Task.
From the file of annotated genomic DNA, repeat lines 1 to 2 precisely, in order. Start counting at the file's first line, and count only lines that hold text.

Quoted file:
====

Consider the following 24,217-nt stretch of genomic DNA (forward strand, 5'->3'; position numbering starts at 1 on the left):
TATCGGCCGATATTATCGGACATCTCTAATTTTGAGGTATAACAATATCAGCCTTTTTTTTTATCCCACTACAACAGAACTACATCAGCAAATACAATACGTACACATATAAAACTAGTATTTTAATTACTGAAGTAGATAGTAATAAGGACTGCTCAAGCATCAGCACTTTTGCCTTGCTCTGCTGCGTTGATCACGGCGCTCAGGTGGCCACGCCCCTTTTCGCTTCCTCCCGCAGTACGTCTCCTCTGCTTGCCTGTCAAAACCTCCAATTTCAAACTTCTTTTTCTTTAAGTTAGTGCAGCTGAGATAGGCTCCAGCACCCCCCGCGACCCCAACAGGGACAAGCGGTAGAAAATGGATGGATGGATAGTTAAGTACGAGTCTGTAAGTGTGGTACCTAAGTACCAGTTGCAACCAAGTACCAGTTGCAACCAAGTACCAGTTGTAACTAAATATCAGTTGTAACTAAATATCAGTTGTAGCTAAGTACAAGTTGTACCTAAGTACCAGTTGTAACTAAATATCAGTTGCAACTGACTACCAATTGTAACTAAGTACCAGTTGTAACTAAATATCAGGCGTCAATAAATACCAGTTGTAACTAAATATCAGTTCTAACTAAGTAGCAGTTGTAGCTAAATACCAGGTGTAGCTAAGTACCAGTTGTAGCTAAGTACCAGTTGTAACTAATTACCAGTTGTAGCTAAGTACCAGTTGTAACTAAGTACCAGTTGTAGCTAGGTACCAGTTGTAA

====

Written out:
Consider the following 24,217-nt stretch of genomic DNA (forward strand, 5'->3'; position numbering starts at 1 on the left):
TATCGGCCGATATTATCGGACATCTCTAATTTTGAGGTATAACAATATCAGCCTTTTTTTTTATCCCACTACAACAGAACTACATCAGCAAATACAATACGTACACATATAAAACTAGTATTTTAATTACTGAAGTAGATAGTAATAAGGACTGCTCAAGCATCAGCACTTTTGCCTTGCTCTGCTGCGTTGATCACGGCGCTCAGGTGGCCACGCCCCTTTTCGCTTCCTCCCGCAGTACGTCTCCTCTGCTTGCCTGTCAAAACCTCCAATTTCAAACTTCTTTTTCTTTAAGTTAGTGCAGCTGAGATAGGCTCCAGCACCCCCCGCGACCCCAACAGGGACAAGCGGTAGAAAATGGATGGATGGATAGTTAAGTACGAGTCTGTAAGTGTGGTACCTAAGTACCAGTTGCAACCAAGTACCAGTTGCAACCAAGTACCAGTTGTAACTAAATATCAGTTGTAACTAAATATCAGTTGTAGCTAAGTACAAGTTGTACCTAAGTACCAGTTGTAACTAAATATCAGTTGCAACTGACTACCAATTGTAACTAAGTACCAGTTGTAACTAAATATCAGGCGTCAATAAATACCAGTTGTAACTAAATATCAGTTCTAACTAAGTAGCAGTTGTAGCTAAATACCAGGTGTAGCTAAGTACCAGTTGTAGCTAAGTACCAGTTGTAACTAATTACCAGTTGTAGCTAAGTACCAGTTGTAACTAAGTACCAGTTGTAGCTAGGTACCAGTTGTAA